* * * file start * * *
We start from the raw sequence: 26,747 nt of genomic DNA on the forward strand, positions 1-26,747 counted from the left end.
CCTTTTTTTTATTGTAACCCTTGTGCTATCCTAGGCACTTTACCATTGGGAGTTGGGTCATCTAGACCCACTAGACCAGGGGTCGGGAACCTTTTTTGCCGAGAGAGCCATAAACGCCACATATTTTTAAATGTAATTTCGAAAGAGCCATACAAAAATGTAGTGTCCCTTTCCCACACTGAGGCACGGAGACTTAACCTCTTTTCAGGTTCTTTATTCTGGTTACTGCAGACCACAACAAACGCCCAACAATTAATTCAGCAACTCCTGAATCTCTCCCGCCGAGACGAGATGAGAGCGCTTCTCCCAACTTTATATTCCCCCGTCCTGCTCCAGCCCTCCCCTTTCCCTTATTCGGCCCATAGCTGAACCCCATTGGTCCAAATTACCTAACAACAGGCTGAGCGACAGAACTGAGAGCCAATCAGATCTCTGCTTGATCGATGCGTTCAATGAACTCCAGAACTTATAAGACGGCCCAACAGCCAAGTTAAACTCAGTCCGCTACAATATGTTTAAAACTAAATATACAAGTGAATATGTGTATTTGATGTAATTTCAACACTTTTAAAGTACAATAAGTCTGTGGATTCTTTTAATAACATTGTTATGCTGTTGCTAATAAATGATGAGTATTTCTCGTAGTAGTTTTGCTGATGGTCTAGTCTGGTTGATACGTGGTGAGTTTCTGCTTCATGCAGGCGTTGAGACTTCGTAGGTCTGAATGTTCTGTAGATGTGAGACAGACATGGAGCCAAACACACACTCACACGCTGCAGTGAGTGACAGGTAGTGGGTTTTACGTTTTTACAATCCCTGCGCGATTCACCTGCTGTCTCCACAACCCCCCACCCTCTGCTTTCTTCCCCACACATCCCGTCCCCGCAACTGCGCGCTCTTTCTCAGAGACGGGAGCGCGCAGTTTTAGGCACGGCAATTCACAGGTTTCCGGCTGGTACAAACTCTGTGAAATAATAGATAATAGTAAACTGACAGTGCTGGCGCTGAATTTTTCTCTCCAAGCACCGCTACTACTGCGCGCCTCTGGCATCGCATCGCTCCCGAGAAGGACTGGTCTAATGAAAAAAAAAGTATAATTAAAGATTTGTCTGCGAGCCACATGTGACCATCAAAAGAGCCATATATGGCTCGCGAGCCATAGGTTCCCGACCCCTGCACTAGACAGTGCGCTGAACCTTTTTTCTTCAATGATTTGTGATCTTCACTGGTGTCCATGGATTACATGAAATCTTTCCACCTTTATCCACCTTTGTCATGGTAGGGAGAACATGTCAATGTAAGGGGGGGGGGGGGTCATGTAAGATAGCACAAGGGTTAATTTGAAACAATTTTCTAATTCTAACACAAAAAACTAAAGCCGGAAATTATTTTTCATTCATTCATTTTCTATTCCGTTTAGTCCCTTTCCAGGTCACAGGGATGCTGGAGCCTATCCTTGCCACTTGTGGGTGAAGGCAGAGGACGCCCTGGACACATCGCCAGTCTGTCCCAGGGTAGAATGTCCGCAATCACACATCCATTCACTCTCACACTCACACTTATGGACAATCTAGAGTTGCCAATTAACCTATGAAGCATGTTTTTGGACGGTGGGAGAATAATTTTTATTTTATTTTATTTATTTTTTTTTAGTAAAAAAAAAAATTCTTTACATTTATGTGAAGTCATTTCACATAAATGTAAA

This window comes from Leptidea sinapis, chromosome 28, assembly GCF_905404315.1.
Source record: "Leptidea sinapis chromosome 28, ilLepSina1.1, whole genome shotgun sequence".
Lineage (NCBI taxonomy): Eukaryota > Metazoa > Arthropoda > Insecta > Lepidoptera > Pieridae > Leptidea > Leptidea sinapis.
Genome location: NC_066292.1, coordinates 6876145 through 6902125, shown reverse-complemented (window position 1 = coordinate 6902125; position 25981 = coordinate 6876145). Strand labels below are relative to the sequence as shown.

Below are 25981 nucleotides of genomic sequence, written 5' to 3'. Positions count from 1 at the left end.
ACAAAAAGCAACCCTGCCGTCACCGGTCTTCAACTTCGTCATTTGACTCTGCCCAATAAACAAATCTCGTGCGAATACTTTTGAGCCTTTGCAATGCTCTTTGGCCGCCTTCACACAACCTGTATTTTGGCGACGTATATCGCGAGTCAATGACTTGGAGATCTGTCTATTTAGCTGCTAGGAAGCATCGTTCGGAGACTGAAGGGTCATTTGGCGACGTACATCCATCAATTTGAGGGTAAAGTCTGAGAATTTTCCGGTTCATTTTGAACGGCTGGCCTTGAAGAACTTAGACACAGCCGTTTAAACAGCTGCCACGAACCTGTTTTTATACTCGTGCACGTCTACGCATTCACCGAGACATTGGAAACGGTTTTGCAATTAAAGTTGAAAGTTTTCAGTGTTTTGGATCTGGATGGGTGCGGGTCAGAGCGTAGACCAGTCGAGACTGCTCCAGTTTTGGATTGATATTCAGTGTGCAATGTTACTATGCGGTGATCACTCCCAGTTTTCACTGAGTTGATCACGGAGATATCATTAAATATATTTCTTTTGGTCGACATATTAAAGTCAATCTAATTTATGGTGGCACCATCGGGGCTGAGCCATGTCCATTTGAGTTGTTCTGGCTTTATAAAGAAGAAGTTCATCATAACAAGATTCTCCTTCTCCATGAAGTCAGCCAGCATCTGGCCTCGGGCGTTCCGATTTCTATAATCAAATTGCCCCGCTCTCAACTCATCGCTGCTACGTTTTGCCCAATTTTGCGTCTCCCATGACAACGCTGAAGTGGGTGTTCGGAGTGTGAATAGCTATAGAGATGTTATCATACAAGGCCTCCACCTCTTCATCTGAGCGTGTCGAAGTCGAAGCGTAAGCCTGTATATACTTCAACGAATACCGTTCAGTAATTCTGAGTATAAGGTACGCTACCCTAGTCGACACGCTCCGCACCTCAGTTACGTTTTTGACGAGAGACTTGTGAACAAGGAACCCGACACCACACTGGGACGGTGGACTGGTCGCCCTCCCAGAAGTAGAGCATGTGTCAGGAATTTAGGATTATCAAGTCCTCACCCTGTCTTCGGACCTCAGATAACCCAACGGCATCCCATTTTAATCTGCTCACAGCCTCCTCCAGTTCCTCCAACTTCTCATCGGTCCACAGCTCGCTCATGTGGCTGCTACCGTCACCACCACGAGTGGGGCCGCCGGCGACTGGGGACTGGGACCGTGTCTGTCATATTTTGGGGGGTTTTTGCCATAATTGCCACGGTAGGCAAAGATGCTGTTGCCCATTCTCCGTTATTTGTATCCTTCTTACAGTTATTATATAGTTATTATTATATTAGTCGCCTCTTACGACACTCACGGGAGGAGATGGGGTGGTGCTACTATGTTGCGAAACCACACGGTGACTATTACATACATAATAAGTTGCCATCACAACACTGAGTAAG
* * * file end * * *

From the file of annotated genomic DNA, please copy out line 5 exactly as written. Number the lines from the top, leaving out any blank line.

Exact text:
Lineage (NCBI taxonomy): Eukaryota > Metazoa > Arthropoda > Insecta > Lepidoptera > Pieridae > Leptidea > Leptidea sinapis.